• A measure for assessing outcomes of CBTp from the perspective of service users, CHOICE (Greenwood et al. 2010), developed at KCL, was selected in 2012 as the key patient reported session-by-session outcome measure for the IAPT-SMI Demonstration sites (2e)

KCL research underpins a model service and international training and dissemination: Following successful trials at KCL, a CBTp clinic was opened in 1999 at the Maudsley Hospital, with DoH funding to Prof Kuipers to develop a model service. The Psychological Intervention Clinic for outpatients with Psychosis (PICuP) investigated the effectiveness of CBTp in routine service settings and found improved outcomes. PICuP is now part of the SLaM IAPT-SMI demonstration site (3a).

These models have now been adopted internationally. For instance, the Voices Clinic at Alfred Hospital in Melbourne, Australia provides CBTp based on KCL researchers' therapy manual. Significant improvements have been shown by their published research (3b). In another example in the USA, the CBTp Program at Weill Cornell Medical College, New York established the Institute of Cognitive Therapy for Psychosis in 2008, based in part on the KCL model. This provides CBTp training throughout the USA (3c). The therapy manual is also used by the Canadian Prevention and Early Intervention Program for Psychoses, a community focused mental health programme (3d) and both the manual and improvements to the therapy method have been adopted in a German multicentre randomised controlled trial (RCT) (3e) and an Italian multicentre RCT of early intervention in psychosis (3f). KCL CBTp experts have also disseminated their approach by training professionals under the auspices of the World Congress of Behavioural and Cognitive Psychotherapies, most recently in Peru in July 2013 (3g).

Public dissemination of CBTp: The impact and effectiveness of CBTp has also been communicated to the wider public. It was featured in an ITV news programme in Dec 2012 (4a) and is also discussed on the KCL-led psychosis carer and patient-centred website mentalhealthcare.org.uk. In May 2013 it had 26,000 hits (7b).

Sources to corroborate the impact

1) Clinical guidelines including CBTp

a. NICE Schizophrenia — Core interventions in the treatment and management of schizophrenia in adults in primary and secondary care. 2010: http://www.nccmh.org.uk/downloads/Schizophrenia_update/Schizophrenia%20full%20guideline%20post-publication%20version.pdf

b. NICE for children and young adults. Kendall T, Hollis C, Stafford M, et al. Recognition and management of psychosis and schizophrenia in children and young people: summary of NICE guidance. BMJ. 2013 Jan 23;346:f150. Doi: 10.1136/bmj.f150.

c. PORT: Dixon LB, Dickerson FB, Bellack AS, et al. The 2009 schizophrenia PORT Psychosocial treatment recommendations and summary statements. Schizophr Bull 2010;36(1):48-70. Doi: 10.1093/schbul/sbp115

d. Gaebel W, Riesbeck M, Wobrock T. Schizophrenia guidelines across the world: a selective review and comparison. Int Rev Psychiatry 2011; 23(4):379-87. Doi: 10.3109/09540261.2011.606801.

e. The Abandoned Illness. A report by the Schizophrenia Commission Report. Nov 2012: http://www.rethink.org/media/514093/TSC_main_report_14_nov.pdf

2) Implementation of CBTp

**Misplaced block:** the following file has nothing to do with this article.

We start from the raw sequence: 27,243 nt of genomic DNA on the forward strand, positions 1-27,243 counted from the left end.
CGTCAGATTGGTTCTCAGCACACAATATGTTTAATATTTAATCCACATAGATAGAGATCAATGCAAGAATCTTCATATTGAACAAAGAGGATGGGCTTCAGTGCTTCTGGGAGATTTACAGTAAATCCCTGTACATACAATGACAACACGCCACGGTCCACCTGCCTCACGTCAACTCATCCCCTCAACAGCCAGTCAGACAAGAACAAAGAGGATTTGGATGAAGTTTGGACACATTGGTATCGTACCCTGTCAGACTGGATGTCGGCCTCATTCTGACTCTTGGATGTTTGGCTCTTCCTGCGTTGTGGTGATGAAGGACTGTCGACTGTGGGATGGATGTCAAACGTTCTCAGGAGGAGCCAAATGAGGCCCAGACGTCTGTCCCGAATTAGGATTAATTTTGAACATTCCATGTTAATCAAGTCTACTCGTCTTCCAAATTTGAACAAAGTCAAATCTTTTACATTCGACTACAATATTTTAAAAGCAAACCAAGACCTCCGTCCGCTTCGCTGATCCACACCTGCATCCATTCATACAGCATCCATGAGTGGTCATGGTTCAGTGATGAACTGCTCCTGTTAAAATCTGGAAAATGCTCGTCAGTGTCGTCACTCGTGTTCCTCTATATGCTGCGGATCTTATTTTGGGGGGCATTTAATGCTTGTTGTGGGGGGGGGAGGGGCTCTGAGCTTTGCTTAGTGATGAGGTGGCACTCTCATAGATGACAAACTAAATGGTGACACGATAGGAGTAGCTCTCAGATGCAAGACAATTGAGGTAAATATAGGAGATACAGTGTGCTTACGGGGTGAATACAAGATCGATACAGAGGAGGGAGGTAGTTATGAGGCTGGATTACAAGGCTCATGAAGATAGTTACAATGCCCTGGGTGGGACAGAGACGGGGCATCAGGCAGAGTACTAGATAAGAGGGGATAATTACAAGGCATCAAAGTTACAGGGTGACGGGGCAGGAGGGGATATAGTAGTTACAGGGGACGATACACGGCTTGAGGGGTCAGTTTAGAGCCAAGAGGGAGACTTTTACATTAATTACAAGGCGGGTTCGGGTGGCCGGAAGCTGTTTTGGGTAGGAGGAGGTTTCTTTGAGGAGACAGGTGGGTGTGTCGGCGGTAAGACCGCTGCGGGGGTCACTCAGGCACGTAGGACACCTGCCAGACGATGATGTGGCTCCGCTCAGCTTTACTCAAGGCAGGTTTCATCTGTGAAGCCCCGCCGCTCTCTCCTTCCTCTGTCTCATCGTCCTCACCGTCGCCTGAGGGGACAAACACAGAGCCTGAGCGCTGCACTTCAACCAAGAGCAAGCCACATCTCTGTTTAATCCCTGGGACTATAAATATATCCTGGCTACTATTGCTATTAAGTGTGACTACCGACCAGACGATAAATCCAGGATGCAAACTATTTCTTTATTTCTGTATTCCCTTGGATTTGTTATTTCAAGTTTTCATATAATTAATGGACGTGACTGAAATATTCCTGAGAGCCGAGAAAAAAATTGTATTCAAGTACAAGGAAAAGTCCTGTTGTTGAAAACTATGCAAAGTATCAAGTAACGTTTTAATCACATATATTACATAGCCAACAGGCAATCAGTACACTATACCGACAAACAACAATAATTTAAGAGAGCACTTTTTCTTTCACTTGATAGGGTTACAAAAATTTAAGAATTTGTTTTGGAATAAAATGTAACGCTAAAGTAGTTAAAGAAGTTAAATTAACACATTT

a. Department of Health. Talking Therapies: A four-year plan of action (pgs 21, 22: https://www.gov.uk/government/uploads/system/uploads/attachment_data/file/213765/dh_123985.pdf

b. IAPT Website: http://www.iapt.nhs.uk/smi-/

c. Roth and Pilling (2013). A Competence framework for psychological interventions for people with psychosis and bipolar disorder (pgs 17, 23): http://www.ucl.ac.uk/clinical-psychology/CORE/Docs/Working%20with%20Psychosis%20and%20Bipolar%20Disorder%20background%20document%20web%20version.pdf

d. Generic Therapeutic Competencies (p1): http://www.ucl.ac.uk/clinical-psychology/CORE/Docs/All%20generic%20competences%20web%20version.pdf

e. Letter of corroboration from National Clinical Advisor for IAPT SMI (August 2013)

3) Model service, international training and dissemination

a. PICuP

b. The Voices Clinic:

  • Website: http://www.maprc.org.au/voices-clinic
  • Evidence of effectiveness: Thomas N, Rossell S, Farhall J, et al. Cognitive behavioural therapy for auditory hallucinations: effectiveness and predictors of outcome in a specialist clinic. Behav Cogn Psychother 2011;39(2):129-38. Doi: 10.1017/S1352465810000548.

c. CBTp Program at Weill Cornell Medical College: https://sites.google.com/site/ictpsychosis/

d. The Prevention and Early Intervention Program for Psychoses: http://www.pepp.ca/treat13.html

e. Klingberg S, Wittorf A, Meisner C et al. Cognitive behavioural therapy versus supportive therapy for persistent positive symptoms in psychotic disorders: the POSITIVE Study, a multicenter, prospective, single-blind, randomised controlled clinical trial. Trials 2010;11:123. Doi: 10.1186/1745-6215-11-123.

f. Ruggeri M, Bonetto C, Lasalvia A, et al. A multi-element psychosocial intervention for early psychosis (GET UP PIANO TRIAL) conducted in a catchment area of 10 million inhabitants: study protocol for a pragmatic cluster randomized controlled trial. Trials 2012;13:73. Doi:10.1186/1745-6215-13-73

g. WCBCT Peru 2013 Master Clinician Garety: http://www.inner-peru.com/?q=node/99

4) Public dissemination of CBTp

a. Maudsley Hospital pioneers mental health therapy scheme. ITV news broadcast. 20.Dec.2012: http://www.itv.com/news/london/update/2012-12-20/maudsley-hospital-pioneers-mental-health-therapy-scheme/

b. http://www.mentalhealthcare.org.uk/cognitive_behaviour_therapy